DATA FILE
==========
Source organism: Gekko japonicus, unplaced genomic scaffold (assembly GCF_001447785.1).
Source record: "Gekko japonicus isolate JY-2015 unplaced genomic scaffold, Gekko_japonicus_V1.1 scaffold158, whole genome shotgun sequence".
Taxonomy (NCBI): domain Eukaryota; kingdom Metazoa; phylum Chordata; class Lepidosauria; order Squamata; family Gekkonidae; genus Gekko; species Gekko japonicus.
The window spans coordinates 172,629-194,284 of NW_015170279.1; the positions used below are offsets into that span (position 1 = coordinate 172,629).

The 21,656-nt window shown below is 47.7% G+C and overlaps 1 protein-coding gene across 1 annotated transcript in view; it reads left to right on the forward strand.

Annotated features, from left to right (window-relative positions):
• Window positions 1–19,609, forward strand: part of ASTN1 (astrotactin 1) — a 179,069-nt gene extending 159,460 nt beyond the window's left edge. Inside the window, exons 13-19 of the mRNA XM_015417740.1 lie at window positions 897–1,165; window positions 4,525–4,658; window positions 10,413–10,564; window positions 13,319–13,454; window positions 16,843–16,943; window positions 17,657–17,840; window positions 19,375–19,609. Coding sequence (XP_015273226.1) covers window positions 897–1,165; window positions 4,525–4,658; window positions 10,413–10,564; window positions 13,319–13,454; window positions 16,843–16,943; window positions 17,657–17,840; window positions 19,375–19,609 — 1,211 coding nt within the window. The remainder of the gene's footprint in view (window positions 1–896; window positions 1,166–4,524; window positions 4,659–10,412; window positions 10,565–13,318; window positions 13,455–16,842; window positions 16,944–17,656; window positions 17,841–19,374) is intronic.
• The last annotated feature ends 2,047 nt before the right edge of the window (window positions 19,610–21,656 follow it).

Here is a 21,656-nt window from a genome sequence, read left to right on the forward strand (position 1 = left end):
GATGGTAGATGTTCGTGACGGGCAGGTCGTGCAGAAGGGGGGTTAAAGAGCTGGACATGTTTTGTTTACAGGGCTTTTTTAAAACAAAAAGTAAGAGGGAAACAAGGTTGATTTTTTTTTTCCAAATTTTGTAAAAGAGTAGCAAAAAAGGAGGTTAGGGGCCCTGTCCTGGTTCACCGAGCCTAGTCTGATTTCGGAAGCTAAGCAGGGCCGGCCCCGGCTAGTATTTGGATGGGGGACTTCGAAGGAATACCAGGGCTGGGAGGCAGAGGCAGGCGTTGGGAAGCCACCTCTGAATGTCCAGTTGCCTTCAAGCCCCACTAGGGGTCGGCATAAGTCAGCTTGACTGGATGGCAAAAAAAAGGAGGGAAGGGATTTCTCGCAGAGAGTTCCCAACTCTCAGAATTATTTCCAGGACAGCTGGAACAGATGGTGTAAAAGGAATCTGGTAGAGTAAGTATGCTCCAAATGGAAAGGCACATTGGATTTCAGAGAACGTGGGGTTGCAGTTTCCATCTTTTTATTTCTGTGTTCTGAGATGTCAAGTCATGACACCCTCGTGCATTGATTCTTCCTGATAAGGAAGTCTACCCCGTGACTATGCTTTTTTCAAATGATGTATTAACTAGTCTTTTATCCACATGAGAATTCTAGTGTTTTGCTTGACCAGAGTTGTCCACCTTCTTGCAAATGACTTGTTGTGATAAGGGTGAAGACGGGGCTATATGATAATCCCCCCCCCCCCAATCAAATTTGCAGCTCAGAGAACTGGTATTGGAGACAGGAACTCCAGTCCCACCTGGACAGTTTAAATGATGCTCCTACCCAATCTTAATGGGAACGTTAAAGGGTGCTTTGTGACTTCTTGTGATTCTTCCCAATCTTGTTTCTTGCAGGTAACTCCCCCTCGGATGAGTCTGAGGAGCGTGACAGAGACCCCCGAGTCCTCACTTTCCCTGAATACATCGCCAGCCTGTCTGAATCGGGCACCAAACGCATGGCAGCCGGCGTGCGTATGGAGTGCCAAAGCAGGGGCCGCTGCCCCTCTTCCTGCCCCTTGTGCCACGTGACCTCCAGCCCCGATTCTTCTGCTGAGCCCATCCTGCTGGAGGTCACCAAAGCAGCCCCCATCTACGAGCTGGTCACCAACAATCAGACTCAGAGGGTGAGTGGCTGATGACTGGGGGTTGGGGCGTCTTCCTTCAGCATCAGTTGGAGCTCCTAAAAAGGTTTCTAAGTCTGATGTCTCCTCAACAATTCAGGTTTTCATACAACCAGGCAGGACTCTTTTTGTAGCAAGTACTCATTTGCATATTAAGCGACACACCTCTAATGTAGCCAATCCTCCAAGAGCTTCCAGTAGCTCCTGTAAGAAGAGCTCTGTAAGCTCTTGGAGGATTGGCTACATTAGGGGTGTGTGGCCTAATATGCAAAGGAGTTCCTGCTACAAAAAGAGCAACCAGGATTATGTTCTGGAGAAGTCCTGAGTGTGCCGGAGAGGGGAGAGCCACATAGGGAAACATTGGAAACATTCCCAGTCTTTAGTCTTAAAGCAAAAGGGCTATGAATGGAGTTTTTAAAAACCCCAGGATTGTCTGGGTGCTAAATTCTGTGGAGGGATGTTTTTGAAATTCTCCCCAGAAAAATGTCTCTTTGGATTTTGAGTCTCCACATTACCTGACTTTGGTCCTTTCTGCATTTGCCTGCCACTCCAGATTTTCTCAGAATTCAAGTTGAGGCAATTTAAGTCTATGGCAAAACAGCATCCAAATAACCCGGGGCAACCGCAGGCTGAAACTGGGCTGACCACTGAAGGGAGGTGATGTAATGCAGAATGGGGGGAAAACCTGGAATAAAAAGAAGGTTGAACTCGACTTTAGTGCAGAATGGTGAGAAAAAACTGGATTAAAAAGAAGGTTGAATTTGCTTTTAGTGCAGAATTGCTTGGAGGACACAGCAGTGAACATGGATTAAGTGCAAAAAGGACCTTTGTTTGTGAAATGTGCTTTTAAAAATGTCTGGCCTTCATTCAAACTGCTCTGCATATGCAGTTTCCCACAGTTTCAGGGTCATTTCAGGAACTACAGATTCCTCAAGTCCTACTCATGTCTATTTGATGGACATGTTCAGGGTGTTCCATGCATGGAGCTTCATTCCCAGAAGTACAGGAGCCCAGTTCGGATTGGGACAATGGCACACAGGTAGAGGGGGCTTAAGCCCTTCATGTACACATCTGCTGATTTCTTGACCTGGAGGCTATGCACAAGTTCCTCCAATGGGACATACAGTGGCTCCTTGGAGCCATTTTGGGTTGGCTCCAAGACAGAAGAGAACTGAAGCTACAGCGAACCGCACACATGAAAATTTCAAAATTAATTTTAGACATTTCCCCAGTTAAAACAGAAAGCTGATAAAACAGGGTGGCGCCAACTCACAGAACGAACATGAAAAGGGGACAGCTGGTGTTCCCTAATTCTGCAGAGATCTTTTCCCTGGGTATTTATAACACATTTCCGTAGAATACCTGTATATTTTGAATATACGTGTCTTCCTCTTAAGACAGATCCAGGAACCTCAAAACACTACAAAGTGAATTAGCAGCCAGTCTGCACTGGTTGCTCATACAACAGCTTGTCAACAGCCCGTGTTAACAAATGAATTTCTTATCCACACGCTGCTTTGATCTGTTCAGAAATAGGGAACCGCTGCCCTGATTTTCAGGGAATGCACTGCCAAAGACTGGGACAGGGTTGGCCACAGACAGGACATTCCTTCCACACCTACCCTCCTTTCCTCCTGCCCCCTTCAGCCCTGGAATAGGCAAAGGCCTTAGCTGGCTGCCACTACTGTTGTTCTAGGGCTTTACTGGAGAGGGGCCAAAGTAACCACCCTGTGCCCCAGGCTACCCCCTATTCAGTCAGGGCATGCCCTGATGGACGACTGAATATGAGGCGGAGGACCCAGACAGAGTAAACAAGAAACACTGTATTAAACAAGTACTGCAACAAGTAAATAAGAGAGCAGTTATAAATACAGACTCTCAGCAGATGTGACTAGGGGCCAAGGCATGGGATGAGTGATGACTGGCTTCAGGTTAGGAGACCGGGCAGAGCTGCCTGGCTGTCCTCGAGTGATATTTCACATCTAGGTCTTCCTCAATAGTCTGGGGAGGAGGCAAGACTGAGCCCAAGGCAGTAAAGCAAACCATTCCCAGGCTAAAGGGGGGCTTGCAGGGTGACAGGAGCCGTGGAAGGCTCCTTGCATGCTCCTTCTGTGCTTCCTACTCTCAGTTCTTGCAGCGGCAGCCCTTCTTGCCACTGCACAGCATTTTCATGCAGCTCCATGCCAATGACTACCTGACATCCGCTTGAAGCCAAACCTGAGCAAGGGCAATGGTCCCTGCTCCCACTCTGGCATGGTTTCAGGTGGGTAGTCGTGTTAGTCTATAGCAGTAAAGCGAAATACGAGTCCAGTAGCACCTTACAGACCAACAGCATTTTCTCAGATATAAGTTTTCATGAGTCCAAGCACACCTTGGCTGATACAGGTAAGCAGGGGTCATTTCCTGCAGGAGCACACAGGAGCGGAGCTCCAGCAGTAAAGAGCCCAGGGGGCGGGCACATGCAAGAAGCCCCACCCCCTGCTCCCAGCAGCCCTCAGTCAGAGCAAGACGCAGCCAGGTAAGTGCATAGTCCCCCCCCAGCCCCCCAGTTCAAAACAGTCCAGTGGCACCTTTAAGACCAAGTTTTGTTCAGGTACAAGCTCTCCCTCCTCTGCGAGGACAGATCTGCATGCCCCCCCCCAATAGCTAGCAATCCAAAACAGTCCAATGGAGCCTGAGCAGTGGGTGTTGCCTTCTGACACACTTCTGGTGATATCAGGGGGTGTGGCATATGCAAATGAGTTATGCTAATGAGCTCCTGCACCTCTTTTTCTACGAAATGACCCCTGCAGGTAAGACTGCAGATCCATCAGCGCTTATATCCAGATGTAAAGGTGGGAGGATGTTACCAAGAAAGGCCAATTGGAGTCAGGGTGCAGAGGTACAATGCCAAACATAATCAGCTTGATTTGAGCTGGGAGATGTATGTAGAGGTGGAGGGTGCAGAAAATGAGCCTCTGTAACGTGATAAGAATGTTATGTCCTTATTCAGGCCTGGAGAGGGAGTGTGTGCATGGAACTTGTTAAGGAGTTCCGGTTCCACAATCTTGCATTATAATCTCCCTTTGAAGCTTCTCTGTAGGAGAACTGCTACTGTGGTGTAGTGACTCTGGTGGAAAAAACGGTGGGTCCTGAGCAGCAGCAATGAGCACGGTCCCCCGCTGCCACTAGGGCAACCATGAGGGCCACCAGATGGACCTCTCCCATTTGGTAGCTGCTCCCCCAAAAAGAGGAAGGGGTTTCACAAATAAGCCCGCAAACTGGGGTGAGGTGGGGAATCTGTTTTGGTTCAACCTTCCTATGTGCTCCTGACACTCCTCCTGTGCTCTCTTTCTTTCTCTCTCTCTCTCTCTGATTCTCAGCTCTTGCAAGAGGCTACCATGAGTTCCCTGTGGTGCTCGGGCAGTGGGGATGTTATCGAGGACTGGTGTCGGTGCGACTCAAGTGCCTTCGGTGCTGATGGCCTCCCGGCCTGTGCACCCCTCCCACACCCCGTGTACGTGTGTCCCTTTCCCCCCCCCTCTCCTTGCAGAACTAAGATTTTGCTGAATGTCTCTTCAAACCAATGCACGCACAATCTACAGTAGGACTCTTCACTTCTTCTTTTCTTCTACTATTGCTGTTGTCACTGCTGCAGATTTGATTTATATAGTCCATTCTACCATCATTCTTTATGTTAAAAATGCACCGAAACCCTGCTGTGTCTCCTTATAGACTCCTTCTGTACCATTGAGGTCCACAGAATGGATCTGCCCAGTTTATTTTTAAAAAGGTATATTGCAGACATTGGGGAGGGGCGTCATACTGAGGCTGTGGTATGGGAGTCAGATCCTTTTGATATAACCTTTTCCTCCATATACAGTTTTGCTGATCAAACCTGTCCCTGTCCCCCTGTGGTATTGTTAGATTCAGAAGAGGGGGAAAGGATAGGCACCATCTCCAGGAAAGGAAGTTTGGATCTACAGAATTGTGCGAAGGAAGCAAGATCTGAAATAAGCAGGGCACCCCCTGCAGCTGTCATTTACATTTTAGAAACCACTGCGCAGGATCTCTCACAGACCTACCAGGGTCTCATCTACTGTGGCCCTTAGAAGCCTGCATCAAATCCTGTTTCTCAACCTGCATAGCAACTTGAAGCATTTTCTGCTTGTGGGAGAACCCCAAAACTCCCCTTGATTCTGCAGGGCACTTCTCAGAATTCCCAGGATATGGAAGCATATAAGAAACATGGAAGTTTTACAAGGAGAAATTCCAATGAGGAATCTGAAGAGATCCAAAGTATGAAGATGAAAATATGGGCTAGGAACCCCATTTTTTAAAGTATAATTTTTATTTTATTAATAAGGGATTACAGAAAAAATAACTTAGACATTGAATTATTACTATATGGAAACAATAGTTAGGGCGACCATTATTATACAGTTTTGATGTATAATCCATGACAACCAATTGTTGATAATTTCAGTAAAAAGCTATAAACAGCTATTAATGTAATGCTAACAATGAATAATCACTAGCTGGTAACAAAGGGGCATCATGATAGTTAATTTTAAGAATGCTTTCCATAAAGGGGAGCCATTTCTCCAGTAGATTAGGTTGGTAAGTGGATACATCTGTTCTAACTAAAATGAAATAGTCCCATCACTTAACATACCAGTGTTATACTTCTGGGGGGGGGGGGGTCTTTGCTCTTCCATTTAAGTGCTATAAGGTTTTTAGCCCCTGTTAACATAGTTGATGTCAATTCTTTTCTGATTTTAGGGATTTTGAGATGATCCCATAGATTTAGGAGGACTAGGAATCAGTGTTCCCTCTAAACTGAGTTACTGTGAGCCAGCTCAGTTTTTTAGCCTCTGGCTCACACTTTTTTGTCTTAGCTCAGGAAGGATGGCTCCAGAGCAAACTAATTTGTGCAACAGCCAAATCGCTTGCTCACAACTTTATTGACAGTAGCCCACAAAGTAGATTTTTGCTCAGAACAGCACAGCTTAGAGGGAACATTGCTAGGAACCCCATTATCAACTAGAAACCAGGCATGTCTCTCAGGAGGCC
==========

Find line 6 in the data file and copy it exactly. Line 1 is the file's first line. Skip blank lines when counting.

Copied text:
Annotated features, from left to right (window-relative positions):